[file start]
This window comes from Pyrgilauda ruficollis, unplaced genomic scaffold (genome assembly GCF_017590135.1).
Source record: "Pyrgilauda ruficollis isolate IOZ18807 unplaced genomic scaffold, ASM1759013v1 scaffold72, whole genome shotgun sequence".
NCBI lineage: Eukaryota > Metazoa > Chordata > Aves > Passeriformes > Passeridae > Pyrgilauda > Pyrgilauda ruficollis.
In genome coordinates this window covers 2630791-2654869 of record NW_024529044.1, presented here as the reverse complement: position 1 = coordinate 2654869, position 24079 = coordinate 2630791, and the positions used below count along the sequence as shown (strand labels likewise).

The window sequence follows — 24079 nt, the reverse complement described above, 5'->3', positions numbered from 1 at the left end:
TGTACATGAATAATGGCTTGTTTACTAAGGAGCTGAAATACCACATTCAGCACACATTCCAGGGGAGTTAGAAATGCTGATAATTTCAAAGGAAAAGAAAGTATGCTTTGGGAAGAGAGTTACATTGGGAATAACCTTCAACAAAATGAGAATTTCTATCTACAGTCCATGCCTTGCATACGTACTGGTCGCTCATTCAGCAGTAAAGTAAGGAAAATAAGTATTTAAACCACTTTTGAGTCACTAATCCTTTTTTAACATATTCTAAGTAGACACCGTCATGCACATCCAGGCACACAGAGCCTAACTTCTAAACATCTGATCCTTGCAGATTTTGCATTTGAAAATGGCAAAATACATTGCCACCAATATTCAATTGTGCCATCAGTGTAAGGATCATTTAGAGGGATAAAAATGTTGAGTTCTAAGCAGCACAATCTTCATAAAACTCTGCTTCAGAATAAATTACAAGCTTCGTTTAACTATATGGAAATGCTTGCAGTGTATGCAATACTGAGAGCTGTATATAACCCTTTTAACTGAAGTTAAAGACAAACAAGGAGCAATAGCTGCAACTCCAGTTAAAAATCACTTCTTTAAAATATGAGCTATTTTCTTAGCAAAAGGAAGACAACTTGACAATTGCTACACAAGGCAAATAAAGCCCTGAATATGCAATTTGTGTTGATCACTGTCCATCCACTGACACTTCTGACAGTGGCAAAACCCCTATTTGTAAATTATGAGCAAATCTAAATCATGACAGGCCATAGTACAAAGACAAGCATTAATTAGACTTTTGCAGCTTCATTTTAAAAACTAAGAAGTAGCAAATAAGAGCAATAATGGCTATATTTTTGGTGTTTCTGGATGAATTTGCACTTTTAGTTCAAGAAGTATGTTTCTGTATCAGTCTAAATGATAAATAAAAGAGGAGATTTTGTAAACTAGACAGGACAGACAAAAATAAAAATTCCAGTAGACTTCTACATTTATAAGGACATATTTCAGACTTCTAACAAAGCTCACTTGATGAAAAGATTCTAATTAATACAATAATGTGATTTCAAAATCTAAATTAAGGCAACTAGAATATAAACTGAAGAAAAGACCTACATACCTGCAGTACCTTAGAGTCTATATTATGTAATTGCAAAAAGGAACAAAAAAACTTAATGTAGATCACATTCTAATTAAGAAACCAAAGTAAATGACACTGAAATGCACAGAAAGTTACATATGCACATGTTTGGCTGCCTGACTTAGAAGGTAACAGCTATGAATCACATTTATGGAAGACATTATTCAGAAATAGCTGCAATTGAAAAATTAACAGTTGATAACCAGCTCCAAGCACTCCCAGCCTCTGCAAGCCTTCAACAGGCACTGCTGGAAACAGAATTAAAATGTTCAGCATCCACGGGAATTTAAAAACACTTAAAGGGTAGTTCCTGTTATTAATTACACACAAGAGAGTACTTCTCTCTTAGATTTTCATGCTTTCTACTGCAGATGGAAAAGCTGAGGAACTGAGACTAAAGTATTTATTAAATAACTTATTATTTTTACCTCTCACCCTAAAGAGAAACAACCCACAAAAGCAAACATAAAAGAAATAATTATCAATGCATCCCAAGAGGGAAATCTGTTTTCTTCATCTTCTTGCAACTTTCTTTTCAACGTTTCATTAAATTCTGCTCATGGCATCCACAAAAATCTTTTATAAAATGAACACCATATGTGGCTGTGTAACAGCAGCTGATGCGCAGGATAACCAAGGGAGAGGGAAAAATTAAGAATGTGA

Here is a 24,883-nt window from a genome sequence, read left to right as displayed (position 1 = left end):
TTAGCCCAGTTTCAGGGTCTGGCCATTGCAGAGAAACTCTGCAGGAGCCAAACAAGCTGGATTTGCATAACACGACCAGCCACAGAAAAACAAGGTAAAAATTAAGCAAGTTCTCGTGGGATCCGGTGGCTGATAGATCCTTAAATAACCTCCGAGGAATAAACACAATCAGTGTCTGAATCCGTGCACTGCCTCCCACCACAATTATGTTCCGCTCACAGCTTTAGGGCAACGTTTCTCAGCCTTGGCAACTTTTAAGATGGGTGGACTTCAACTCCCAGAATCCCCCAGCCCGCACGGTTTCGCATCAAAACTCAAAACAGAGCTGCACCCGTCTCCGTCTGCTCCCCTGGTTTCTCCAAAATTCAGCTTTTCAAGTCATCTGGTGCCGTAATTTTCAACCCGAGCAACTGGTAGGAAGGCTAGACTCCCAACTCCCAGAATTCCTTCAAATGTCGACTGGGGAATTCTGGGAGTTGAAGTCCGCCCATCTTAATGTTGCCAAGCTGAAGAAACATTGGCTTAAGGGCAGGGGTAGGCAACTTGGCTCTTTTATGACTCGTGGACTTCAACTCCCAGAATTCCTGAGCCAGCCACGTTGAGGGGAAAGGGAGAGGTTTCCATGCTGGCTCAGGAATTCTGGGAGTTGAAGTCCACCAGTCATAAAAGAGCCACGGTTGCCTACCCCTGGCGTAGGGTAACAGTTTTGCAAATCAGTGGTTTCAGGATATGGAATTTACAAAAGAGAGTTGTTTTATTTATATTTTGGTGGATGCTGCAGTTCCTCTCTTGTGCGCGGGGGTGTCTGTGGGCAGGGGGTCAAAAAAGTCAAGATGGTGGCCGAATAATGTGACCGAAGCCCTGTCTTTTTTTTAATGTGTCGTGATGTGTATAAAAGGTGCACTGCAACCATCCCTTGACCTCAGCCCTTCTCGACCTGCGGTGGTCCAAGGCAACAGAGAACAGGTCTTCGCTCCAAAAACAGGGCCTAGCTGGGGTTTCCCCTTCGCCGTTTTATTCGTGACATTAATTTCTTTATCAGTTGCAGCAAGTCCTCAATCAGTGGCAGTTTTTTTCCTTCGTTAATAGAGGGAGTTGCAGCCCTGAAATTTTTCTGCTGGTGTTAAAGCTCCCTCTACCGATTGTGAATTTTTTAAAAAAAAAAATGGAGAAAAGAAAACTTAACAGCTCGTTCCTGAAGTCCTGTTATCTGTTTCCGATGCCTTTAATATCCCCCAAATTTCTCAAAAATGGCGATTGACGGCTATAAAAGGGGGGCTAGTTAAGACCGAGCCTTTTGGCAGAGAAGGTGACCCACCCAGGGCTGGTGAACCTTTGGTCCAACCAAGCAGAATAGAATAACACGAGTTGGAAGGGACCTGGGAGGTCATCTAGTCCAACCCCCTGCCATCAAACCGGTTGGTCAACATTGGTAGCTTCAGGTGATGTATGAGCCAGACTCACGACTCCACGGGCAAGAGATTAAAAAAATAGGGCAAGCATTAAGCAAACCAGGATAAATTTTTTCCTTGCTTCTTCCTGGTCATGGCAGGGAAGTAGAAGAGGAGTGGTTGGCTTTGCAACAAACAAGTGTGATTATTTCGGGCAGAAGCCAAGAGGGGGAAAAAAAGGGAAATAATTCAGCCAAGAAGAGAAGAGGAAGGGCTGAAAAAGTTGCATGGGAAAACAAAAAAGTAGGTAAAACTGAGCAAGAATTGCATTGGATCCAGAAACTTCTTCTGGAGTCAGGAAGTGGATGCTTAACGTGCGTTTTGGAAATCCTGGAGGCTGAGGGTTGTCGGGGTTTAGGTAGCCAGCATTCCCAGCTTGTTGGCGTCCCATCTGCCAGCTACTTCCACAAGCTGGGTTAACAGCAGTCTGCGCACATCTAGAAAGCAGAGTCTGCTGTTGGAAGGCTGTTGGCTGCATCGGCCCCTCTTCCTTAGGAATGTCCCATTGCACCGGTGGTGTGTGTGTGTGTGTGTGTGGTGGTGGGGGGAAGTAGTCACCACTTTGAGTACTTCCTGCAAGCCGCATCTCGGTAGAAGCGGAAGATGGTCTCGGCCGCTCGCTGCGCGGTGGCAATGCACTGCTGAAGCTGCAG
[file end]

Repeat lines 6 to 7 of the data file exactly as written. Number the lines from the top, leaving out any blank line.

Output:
TGTACATGAATAATGGCTTGTTTACTAAGGAGCTGAAATACCACATTCAGCACACATTCCAGGGGAGTTAGAAATGCTGATAATTTCAAAGGAAAAGAAAGTATGCTTTGGGAAGAGAGTTACATTGGGAATAACCTTCAACAAAATGAGAATTTCTATCTACAGTCCATGCCTTGCATACGTACTGGTCGCTCATTCAGCAGTAAAGTAAGGAAAATAAGTATTTAAACCACTTTTGAGTCACTAATCCTTTTTTAACATATTCTAAGTAGACACCGTCATGCACATCCAGGCACACAGAGCCTAACTTCTAAACATCTGATCCTTGCAGATTTTGCATTTGAAAATGGCAAAATACATTGCCACCAATATTCAATTGTGCCATCAGTGTAAGGATCATTTAGAGGGATAAAAATGTTGAGTTCTAAGCAGCACAATCTTCATAAAACTCTGCTTCAGAATAAATTACAAGCTTCGTTTAACTATATGGAAATGCTTGCAGTGTATGCAATACTGAGAGCTGTATATAACCCTTTTAACTGAAGTTAAAGACAAACAAGGAGCAATAGCTGCAACTCCAGTTAAAAATCACTTCTTTAAAATATGAGCTATTTTCTTAGCAAAAGGAAGACAACTTGACAATTGCTACACAAGGCAAATAAAGCCCTGAATATGCAATTTGTGTTGATCACTGTCCATCCACTGACACTTCTGACAGTGGCAAAACCCCTATTTGTAAATTATGAGCAAATCTAAATCATGACAGGCCATAGTACAAAGACAAGCATTAATTAGACTTTTGCAGCTTCATTTTAAAAACTAAGAAGTAGCAAATAAGAGCAATAATGGCTATATTTTTGGTGTTTCTGGATGAATTTGCACTTTTAGTTCAAGAAGTATGTTTCTGTATCAGTCTAAATGATAAATAAAAGAGGAGATTTTGTAAACTAGACAGGACAGACAAAAATAAAAATTCCAGTAGACTTCTACATTTATAAGGACATATTTCAGACTTCTAACAAAGCTCACTTGATGAAAAGATTCTAATTAATACAATAATGTGATTTCAAAATCTAAATTAAGGCAACTAGAATATAAACTGAAGAAAAGACCTACATACCTGCAGTACCTTAGAGTCTATATTATGTAATTGCAAAAAGGAACAAAAAAACTTAATGTAGATCACATTCTAATTAAGAAACCAAAGTAAATGACACTGAAATGCACAGAAAGTTACATATGCACATGTTTGGCTGCCTGACTTAGAAGGTAACAGCTATGAATCACATTTATGGAAGACATTATTCAGAAATAGCTGCAATTGAAAAATTAACAGTTGATAACCAGCTCCAAGCACTCCCAGCCTCTGCAAGCCTTCAACAGGCACTGCTGGAAACAGAATTAAAATGTTCAGCATCCACGGGAATTTAAAAACACTTAAAGGGTAGTTCCTGTTATTAATTACACACAAGAGAGTACTTCTCTCTTAGATTTTCATGCTTTCTACTGCAGATGGAAAAGCTGAGGAACTGAGACTAAAGTATTTATTAAATAACTTATTATTTTTACCTCTCACCCTAAAGAGAAACAACCCACAAAAGCAAACATAAAAGAAATAATTATCAATGCATCCCAAGAGGGAAATCTGTTTTCTTCATCTTCTTGCAACTTTCTTTTCAACGTTTCATTAAATTCTGCTCATGGCATCCACAAAAATCTTTTATAAAATGAACACCATATGTGGCTGTGTAACAGCAGCTGATGCGCAGGATAACCAAGGGAGAGGGAAAAATTAAGAATGTGA

Here is a 24,883-nt window from a genome sequence, read left to right as displayed (position 1 = left end):